Robust memristors based on layered two-dimensional materials

Abstract

Van der Waals heterostructures are formed by stacking layers of different two-dimensional materials and offer the possibility to design new materials with atomic-level precision. By combining the valuable properties of different 2D systems, such heterostructures could potentially be used to address existing challenges in the development of electronic devices, particularly those that require vertical multi-layered structures. Here we show that robust memristors with good thermal stability, which is lacking in traditional memristors, can be created from a van der Waals heterostructure composed of graphene/MoS2–xO x /graphene. The devices exhibit excellent switching performance with an endurance of up to 107 and a high operating temperature of up to 340 °C. With the help of in situ electron microscopy, we show that the thermal stability is due to the MoS2–xO x switching layer, as well as the graphene electrodes and the atomically sharp interface between the electrodes and the switching layer. We also show that the devices have a well-defined conduction channel and a switching mechanism that is based on the migration of oxygen ions. Finally, we demonstrate that the memristor devices can be fabricated on a polyimide substrate and exhibit good endurance against over 1,000 bending cycles, illustrating their potential for flexible electronic applications.

Access options

Rent or Buy article

Get time limited or full article access on ReadCube.

from$8.99

All prices are NET prices.

Fig. 1: GMG devices and cross-section images.
Fig. 2: Electrical characterizations of the GMG devices.
Fig. 3: Electrical characterizations of the GMG devices at elevated temperatures.
Fig. 4: In situ HRTEM observation of MoS2−xO x at elevated temperatures.
Fig. 5: In situ STEM observation of the conduction channel in GMG devices.
Fig. 6: Flexible GMG devices.

Change history

  • 09 March 2018

    In the version of this Article originally published, the author Xiaoqing Pan's two affiliations with the University of California, Irvine, were mistakenly omitted. They are: Department of Chemical Engineering and Materials Science, University of California, Irvine, CA, USA; Department of Physics and Astronomy, University of California, Irvine, CA, USA. These have now been included in the Article.

References

  1. 1.

    Chua, L. O. Memristor - Missing circuit element. IEEE Trans. Circuit Theory 18, 507–519 (1971).

    Article  Google Scholar 

  2. 2.

    Strukov, D. B., Snider, G. S., Stewart, D. R. & Williams, R. S. The missing memristor found. Nature 453, 80–83 (2008).

    Article  Google Scholar 

  3. 3.

    Yang, J. J. et al. Memristive switching mechanism for metal/oxide/metal nanodevices. Nat. Nanotech. 3, 429–433 (2008).

    Article  Google Scholar 

  4. 4.

    Waser, R. & Aono, M. Nanoionics-based resistive switching memories. Nat. Mater. 6, 833–840 (2007).

    Article  Google Scholar 

  5. 5.

    Wong, H. S. P. et al. Metal-oxide RRAM. Proc. IEEE 100, 1951–1970 (2012).

    Article  Google Scholar 

  6. 6.

    Yang, J. J., Strukov, D. B. & Stewart, D. R. Memristive devices for computing. Nat. Nanotech. 8, 13–24 (2013).

    Article  Google Scholar 

  7. 7.

    Jo, S. H. et al. Nanoscale memristor device as synapse in neuromorphic systems. Nano Lett. 10, 1297–1301 (2010).

    Article  Google Scholar 

  8. 8.

    Tuma, T., Pantazi, A., Le Gallo, M., Sebastian, A. & Eleftheriou, E. Stochastic phase-change neurons. Nat. Nanotech. 11, 693–699 (2016).

    Article  Google Scholar 

  9. 9.

    Prezioso, M. et al. Training andoperation of an integrated neuromorphic network based on metal-oxide memristors. Nature 521, 61–64 (2015).

    Article  Google Scholar 

  10. 10.

    Wang, Z. et al. Memristors with diffusive dynamics as synaptic emulators for neuromorphic computing. Nat. Mater. 16, 101–108 (2017).

    Article  Google Scholar 

  11. 11.

    Kozicki, M. N., Park, M. & Mitkova, M. Nanoscale memory elements based on solid-state electrolytes. IEEE Trans. Nanotechnol. 4, 331–338 (2005).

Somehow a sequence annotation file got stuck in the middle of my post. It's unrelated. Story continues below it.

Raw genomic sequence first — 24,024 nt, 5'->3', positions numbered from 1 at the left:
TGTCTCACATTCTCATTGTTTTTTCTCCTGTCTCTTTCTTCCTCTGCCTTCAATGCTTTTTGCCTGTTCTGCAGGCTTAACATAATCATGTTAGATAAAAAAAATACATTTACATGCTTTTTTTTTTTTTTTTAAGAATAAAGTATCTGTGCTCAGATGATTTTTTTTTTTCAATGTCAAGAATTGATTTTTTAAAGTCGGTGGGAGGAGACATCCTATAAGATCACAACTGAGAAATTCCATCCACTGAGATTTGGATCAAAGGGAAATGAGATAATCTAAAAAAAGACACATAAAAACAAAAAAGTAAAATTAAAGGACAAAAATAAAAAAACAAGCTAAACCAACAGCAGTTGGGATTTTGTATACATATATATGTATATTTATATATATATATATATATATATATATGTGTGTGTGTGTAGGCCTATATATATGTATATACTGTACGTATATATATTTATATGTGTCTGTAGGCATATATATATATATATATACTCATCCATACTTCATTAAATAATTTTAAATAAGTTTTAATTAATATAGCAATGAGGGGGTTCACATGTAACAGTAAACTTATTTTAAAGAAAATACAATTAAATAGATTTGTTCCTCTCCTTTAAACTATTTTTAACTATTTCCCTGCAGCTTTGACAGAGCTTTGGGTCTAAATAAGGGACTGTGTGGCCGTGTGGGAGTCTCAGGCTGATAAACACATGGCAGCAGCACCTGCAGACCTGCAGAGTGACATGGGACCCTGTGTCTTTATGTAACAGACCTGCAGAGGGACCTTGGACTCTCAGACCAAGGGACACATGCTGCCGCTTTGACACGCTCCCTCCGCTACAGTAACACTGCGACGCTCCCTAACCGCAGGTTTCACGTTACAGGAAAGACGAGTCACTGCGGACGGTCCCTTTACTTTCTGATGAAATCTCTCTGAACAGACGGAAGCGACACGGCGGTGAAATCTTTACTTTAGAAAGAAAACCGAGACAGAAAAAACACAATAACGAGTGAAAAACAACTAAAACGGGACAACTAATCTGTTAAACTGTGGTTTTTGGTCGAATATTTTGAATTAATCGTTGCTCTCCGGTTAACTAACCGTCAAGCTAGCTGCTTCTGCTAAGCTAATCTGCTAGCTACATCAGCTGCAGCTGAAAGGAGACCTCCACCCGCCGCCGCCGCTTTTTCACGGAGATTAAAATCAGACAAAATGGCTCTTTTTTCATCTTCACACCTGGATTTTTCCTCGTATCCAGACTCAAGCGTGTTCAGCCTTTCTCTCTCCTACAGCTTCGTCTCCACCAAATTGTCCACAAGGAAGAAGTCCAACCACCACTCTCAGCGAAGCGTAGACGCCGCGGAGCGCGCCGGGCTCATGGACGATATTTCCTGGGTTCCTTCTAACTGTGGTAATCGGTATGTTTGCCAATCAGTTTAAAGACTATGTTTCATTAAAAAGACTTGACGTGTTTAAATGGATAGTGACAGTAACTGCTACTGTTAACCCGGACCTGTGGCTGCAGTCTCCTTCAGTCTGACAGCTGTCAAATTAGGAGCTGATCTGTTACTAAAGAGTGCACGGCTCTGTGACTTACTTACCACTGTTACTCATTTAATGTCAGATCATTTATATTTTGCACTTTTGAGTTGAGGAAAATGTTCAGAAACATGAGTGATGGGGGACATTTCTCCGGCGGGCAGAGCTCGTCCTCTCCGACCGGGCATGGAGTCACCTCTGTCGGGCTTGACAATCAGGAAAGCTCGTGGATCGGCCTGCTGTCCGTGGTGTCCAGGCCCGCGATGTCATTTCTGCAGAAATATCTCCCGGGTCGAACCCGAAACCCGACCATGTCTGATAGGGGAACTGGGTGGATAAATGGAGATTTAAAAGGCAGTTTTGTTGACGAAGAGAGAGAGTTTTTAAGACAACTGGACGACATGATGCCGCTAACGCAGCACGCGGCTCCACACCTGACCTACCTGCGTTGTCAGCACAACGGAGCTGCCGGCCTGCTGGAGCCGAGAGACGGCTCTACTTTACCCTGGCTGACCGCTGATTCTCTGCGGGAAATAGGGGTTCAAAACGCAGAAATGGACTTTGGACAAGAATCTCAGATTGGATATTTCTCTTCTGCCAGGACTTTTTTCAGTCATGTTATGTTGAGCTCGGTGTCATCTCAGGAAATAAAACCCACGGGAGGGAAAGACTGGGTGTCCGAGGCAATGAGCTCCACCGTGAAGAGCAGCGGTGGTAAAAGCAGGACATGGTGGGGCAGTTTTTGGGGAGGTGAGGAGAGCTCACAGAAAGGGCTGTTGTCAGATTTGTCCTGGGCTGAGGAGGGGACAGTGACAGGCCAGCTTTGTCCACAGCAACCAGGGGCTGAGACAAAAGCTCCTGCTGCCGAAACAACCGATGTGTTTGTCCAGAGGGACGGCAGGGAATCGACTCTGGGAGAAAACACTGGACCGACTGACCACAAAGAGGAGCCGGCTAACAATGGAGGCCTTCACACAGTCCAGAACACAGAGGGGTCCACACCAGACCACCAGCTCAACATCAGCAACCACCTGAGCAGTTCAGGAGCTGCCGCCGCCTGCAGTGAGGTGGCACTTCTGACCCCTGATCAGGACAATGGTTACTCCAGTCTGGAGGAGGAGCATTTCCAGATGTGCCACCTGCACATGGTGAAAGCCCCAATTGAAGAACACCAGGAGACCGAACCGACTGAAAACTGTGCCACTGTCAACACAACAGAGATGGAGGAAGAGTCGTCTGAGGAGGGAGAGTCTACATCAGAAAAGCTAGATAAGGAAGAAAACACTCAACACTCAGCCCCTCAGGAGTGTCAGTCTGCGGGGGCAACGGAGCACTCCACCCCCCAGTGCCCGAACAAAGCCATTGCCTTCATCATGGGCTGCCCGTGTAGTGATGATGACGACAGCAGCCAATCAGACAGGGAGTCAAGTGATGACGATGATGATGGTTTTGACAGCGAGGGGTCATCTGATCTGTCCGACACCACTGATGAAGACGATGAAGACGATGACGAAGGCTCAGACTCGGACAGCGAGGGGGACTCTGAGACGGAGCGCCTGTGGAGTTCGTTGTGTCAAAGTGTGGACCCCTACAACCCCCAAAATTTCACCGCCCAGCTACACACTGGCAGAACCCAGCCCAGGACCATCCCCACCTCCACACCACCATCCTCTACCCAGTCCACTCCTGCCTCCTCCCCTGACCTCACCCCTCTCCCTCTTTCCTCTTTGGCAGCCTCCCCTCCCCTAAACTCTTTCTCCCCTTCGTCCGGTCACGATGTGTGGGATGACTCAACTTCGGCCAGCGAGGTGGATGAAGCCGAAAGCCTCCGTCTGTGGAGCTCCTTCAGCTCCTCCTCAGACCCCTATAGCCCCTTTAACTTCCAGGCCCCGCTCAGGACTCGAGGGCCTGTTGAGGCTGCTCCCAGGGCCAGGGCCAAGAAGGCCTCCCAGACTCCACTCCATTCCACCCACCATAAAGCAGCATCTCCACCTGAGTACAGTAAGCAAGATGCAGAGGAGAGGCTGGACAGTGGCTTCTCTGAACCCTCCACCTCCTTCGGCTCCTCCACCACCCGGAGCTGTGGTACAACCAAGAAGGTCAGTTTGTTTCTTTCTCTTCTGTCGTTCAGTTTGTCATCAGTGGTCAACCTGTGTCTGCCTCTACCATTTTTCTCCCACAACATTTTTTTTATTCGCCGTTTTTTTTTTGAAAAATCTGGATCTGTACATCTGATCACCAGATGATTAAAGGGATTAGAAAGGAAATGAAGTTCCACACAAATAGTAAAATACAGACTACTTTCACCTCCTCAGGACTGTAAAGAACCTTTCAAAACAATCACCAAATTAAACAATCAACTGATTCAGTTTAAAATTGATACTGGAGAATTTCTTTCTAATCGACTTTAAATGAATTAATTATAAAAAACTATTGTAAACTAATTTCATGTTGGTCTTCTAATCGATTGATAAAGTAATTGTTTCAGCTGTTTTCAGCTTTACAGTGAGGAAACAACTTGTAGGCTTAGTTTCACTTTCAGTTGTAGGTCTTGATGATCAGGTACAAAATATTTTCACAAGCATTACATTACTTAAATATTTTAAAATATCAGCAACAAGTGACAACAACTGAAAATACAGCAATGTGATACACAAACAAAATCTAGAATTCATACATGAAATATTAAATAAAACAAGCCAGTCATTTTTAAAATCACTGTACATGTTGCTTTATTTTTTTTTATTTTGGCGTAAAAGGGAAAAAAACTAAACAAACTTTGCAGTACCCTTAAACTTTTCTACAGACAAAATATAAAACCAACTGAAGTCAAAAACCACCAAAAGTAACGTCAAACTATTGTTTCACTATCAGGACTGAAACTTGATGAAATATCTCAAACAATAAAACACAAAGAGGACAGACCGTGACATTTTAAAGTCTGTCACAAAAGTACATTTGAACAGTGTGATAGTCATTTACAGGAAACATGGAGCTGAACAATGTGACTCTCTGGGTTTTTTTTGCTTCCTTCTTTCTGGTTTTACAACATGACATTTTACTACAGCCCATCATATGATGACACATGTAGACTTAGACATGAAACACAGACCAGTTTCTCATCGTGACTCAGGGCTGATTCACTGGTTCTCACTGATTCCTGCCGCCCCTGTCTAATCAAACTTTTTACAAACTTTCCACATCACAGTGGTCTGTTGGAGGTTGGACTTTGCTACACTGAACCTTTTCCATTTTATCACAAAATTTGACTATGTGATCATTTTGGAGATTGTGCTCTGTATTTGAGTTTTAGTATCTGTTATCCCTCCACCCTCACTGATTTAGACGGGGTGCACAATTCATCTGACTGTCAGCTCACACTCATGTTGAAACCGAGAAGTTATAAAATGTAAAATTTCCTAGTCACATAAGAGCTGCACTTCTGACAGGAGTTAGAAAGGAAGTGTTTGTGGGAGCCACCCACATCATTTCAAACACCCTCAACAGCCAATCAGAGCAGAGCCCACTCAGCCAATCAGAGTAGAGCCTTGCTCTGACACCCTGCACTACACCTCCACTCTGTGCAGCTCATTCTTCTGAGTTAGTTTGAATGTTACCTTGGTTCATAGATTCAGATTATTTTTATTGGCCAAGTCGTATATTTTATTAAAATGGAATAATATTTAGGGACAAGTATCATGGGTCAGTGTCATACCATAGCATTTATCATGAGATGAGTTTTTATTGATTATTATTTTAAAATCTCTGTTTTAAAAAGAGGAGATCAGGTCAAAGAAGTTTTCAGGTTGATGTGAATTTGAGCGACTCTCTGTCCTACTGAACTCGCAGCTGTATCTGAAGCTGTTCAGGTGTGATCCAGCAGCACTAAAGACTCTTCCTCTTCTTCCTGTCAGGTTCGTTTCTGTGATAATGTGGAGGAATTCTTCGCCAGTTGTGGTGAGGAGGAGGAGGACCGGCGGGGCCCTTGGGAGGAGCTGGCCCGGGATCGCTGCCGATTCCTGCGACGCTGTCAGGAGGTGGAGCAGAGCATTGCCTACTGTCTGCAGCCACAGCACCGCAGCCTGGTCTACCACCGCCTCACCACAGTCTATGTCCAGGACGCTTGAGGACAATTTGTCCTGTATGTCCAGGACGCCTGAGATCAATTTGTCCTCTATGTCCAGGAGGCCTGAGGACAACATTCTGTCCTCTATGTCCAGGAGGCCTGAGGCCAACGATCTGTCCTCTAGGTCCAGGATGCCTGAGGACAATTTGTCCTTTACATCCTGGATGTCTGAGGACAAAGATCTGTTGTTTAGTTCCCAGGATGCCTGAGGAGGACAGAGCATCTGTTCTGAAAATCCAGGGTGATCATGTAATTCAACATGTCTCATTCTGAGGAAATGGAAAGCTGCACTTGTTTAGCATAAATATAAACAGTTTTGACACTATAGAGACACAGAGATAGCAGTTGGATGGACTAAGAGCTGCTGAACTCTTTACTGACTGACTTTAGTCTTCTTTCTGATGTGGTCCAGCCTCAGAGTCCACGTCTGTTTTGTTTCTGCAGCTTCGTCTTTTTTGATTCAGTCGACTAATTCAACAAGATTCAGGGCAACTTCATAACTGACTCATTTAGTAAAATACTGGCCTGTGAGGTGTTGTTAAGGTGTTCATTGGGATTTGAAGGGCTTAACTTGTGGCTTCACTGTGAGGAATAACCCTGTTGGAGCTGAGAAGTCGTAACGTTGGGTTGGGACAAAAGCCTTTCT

Article  Google Scholar 

  12. 12.

    Szot, K., Speier, W., Bihlmayer, G. & Waser, R. Switching the electrical resistance of individual dislocations in single-crystalline SrTiO3. Nat. Mater. 5, 312–320 (2006).

    Article  Google Scholar 

  13. 13.

    Terabe, K., Hasegawa, T., Nakayama, T. & Aono, M. Quantized conductance atomic switch. Nature 433, 47–50 (2005).

    Article  Google Scholar 

  14. 14.

    Rozenberg, M. J., Inoue, I. H. & Sanchez, M. J. Nonvolatile memory with multilevel switching: A basic model. Phys. Rev. Lett. 92, 178302 (2004).

    Article  Google Scholar 

  15. 15.

    Lee, M. et al. A fast, high-endurance and scalable non-volatile memory device made from asymmetric Ta2O5-x/TaO2-x bilayer structures. Nat. Mater. 10, 625–630 (2011).

    Article  Google Scholar 

  16. 16.

    Miao, F. et al. Anatomy of a nanoscale conduction channel reveals the mechanism of a high-performance memristor. Adv. Mater. 23, 5633–5640 (2011).

    Article  Google Scholar 

  17. 17.

    Kwon, D. et al. Atomic structure of conducting nanofilaments in TiO2 resistive switching memory. Nat. Nanotech. 5, 148–153 (2010).

    Article  Google Scholar 

  18. 18.

    Chen, C., Song, C., Yang, J., Zeng, F. & Pan, F. Oxygen migration induced resistive switching effect and its thermal stability in W/TaOx/Pt structure. Appl. Phys. Lett. 100, 253509 (2012).

    Article  Google Scholar 

  19. 19.

    Lee, H. Y. et al. Low power and high speed bipolar switching with a thin reactive Ti buffer layer in robust HfO2 based RRAM. 2008 IEEE Int. Electron Dev. Meeting https://doi.org/10.1109/IEDM.2008.4796677 (2008).

  20. 20.

    Rahman, A. et al. A family of CMOS analog and mixed signal circuits in SiC for high temperature electronics. 2015 IEEE Aerospace Conf. https://doi.org/10.1109/AERO.2015.7119302 (2015).

  21. 21.

    Herfurth, P. et al. GaN-on-insulator technology for high-temperature electronics beyond 400 degrees C. Semicond. Sci. Tech. 28, 0740267 (2013).

    Article  Google Scholar 

  22. 22.

    Britnell, L. et al. Field-effect tunneling transistor based on vertical graphene heterostructures. Science 335, 947–950 (2012).

    Article  Google Scholar 

  23. 23.

    Chae, S. H. et al. Transferred wrinkled Al2O3 for highly stretchable and transparent graphene-carbon nanotube transistors. Nat. Mater. 12, 403–409 (2013).

    Article  Google Scholar 

  24. 24.

    Yu, W. J. et al. Highly efficient gate-tunable photocurrent generation in vertical heterostructures of layered materials. Nat. Nanotech. 8, 952–958 (2013).

    Article  Google Scholar 

  25. 25.

    Britnell, L. et al. Strong Light-Matter Interactions in Heterostructures of Atomically Thin Films. Science 340, 1311–1314 (2013).

    Article  Google Scholar 

  26. 26.

    Long, M. et al. Broadband photovoltaic detectors based on an atomically thin heterostructure. Nano Lett. 16, 2254–2259 (2016).

    Article  Google Scholar 

  27. 27.

    Long, M. et al. Room temperature high-detectivity mid-infrared photodetectors based on black arsenic phosphorus. Sci. Adv. 3, e1700589 (2017).